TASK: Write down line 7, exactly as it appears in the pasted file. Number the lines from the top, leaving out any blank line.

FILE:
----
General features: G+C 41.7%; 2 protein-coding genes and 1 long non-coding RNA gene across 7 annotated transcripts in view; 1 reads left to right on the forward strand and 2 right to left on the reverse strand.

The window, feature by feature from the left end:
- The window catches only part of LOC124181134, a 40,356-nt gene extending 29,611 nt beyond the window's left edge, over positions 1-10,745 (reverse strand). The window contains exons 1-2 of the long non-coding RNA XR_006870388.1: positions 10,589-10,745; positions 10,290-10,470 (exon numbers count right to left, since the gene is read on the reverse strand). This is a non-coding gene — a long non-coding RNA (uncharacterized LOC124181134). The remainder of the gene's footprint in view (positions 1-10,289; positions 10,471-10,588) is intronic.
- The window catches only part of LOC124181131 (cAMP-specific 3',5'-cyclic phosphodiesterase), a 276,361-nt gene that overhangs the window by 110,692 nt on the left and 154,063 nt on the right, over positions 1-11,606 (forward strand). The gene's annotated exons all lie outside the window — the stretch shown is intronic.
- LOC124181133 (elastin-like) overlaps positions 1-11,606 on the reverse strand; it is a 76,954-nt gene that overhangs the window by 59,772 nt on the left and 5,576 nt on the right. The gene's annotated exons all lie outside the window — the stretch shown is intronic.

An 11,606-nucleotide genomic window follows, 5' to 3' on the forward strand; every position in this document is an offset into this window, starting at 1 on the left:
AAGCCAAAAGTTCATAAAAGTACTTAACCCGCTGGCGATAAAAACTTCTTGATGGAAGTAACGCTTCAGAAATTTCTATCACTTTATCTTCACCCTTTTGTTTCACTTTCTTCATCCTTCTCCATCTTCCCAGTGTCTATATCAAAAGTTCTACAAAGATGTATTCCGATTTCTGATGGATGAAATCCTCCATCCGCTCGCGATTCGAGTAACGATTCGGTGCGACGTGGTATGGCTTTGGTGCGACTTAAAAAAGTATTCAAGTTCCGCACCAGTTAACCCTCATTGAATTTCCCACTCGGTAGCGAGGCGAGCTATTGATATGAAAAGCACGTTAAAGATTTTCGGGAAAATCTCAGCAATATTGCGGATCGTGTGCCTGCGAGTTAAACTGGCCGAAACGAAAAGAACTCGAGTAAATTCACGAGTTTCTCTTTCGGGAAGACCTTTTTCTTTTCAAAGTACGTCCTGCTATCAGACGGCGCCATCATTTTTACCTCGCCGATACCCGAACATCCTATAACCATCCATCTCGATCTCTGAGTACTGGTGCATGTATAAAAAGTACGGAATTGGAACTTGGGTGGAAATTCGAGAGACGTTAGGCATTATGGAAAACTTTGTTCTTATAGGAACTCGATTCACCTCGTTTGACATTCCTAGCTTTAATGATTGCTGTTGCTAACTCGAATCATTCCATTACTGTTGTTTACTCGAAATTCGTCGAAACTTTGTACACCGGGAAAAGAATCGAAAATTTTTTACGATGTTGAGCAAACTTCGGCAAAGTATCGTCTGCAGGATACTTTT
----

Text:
AAGCCAAAAGTTCATAAAAGTACTTAACCCGCTGGCGATAAAAACTTCTTGATGGAAGTAACGCTTCAGAAATTTCTATCACTTTATCTTCACCCTTTTGTTTCACTTTCTTCATCCTTCTCCATCTTCCCAGTGTCTATATCAAAAGTTCTACAAAGATGTATTCCGATTTCTGATGGATGAAATCCTCCATCCGCTCGCGATTCGAGTAACGATTCGGTGCGACGTGGTATGGCTTTGGTGCGACTTAAAAAAGTATTCAAGTTCCGCACCAGTTAACCCTCATTGAATTTCCCACTCGGTAGCGAGGCGAGCTATTGATATGAAAAGCACGTTAAAGATTTTCGGGAAAATCTCAGCAATATTGCGGATCGTGTGCCTGCGAGTTAAACTGGCCGAAACGAAAAGAACTCGAGTAAATTCACGAGTTTCTCTTTCGGGAAGACCTTTTTCTTTTCAAAGTACGTCCTGCTATCAGACGGCGCCATCATTTTTACCTCGCCGATACCCGAACATCCTATAACCATCCATCTCGATCTCTGAGTACTGGTGCATGTATAAAAAGTACGGAATTGGAACTTGGGTGGAAATTCGAGAGACGTTAGGCATTATGGAAAACTTTGTTCTTATAGGAACTCGATTCACCTCGTTTGACATTCCTAGCTTTAATGATTGCTGTTGCTAACTCGAATCATTCCATTACTGTTGTTTACTCGAAATTCGTCGAAACTTTGTACACCGGGAAAAGAATCGAAAATTTTTTACGATGTTGAGCAAACTTCGGCAAAGTATCGTCTGCAGGATACTTTT